The Vikings need to give Ponder the needed support to accurately judge whether he’s a franchise quarterback. Minnesota will remain a run-first team, but it must be able to stretch the field and make big plays in the passing game to complement MVP running back Adrian Peterson. Even after trading Harvin, signing Jennings and counting on more from Wright and Simpson at least gives the Vikings pieces to work with. Minnesota will be in position to add an impact receiver with one of their three picks in the first two rounds. Another solid outside receiver, who has the tools to develop into a No. 1 as Jennings ages, likely will be the target.
Day 1 name to remember (Round 1)
Cordarelle Patterson, junior, Tennessee (6-2, 216). When the draft evaluation process started, Patterson was discussed as a potential top-15 selection. Now, West Virigina’s Tavon Austin — a small but speedy playmaker expected to be more of a slot receiver — is being talked about in the top half of the draft. Patterson and California’s Keenan Allen are the next two receivers, and both come with questions.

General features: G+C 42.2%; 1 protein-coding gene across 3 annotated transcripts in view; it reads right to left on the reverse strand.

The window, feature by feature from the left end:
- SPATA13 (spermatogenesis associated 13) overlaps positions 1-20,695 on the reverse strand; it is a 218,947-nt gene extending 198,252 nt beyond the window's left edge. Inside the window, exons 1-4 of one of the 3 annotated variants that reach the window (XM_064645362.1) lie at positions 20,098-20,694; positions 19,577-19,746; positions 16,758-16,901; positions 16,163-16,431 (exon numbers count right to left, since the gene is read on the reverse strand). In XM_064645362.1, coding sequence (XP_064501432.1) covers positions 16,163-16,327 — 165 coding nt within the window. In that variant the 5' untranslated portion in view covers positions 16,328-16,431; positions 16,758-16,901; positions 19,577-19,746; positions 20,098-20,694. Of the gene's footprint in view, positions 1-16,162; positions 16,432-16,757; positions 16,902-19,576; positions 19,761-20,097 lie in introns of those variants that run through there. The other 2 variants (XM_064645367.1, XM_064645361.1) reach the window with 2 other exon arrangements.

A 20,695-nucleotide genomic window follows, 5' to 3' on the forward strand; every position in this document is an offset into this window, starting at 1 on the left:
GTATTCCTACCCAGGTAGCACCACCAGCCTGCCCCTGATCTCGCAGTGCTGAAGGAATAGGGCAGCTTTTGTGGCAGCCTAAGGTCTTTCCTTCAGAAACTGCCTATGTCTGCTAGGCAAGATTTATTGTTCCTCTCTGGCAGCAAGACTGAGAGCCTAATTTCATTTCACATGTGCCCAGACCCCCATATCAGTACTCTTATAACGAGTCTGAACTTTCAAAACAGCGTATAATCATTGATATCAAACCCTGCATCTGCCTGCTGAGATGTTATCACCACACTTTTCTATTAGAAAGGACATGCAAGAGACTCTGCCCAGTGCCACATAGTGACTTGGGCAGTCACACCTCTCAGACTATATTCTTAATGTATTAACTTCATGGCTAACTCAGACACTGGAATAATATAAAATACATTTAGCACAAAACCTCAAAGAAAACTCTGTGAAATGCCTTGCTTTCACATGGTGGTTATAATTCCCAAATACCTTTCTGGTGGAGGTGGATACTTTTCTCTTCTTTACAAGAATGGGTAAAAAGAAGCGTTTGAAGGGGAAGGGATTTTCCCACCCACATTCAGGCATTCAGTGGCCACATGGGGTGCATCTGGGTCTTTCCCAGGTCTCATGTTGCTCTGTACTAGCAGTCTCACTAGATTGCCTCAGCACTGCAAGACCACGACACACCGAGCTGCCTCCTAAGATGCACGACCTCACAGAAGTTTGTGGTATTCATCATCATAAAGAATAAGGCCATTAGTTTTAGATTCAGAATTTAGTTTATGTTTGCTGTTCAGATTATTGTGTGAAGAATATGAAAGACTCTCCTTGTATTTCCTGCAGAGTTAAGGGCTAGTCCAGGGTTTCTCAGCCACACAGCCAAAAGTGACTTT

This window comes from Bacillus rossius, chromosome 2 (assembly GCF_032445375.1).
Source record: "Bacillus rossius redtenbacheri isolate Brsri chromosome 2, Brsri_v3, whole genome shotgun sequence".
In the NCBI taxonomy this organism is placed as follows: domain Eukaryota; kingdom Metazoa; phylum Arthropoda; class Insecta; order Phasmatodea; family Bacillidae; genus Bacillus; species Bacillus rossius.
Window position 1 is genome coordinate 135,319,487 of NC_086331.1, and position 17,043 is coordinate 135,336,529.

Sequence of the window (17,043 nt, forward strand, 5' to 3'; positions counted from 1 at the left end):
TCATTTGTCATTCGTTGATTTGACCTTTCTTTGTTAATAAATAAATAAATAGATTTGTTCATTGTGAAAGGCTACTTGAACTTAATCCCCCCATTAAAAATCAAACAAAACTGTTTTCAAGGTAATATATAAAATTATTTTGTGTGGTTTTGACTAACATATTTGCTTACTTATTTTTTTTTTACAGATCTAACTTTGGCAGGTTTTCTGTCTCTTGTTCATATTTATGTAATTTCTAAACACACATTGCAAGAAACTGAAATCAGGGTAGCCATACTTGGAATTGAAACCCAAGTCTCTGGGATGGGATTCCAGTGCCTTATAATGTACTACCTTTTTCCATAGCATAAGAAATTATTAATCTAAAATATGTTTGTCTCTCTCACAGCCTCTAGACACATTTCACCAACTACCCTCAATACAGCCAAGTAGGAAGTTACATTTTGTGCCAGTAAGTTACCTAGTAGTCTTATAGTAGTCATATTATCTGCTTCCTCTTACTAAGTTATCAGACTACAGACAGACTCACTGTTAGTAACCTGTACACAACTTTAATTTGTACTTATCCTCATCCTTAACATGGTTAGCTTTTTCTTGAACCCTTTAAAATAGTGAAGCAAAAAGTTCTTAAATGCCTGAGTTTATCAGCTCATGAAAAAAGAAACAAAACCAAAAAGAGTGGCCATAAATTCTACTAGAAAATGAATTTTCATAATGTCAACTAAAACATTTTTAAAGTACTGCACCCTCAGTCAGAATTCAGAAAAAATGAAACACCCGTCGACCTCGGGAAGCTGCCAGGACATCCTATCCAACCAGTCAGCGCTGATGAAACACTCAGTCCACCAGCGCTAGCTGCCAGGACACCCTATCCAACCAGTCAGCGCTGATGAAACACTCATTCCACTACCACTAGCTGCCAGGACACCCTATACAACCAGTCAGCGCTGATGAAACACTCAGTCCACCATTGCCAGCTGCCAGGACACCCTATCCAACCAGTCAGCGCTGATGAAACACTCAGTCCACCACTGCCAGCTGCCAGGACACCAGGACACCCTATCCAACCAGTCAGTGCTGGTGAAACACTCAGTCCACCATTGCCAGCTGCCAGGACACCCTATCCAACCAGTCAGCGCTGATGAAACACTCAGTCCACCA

Patterson is a former junior college player, who spent only one season at Tennessee. He’s considered raw and maybe more of a project. There are questions about his intelligence and attitude, and he dropped some passes last year. But few receivers in this draft have his physical gifts. He ran a 4.42 40-yard dash, has leaping ability and is a true playmaker who excels with the ball in his hands. Patterson also has kick returning experience — which Minnesota needs after trading Harvin — and has made several big plays in the return game. He had touchdowns receiving, rushing and returning last year.
Patterson reportedly could drop in the draft, which would leave the Vikings with a big decision. He has to get better as a route runner and reportedly didn’t interview well at the Combine. But few receivers have the physical talent and upside that Patterson, who’s been compared to Julio Jones, presents.
Patterson says: “I say I’m a top-15 pick, but I can’t control what coaches think and they’re the ones that make the decisions. If they see me in the top 15, top 10, then I respect that because I think I am.”
Day 2 name to remember (Rounds 2-3)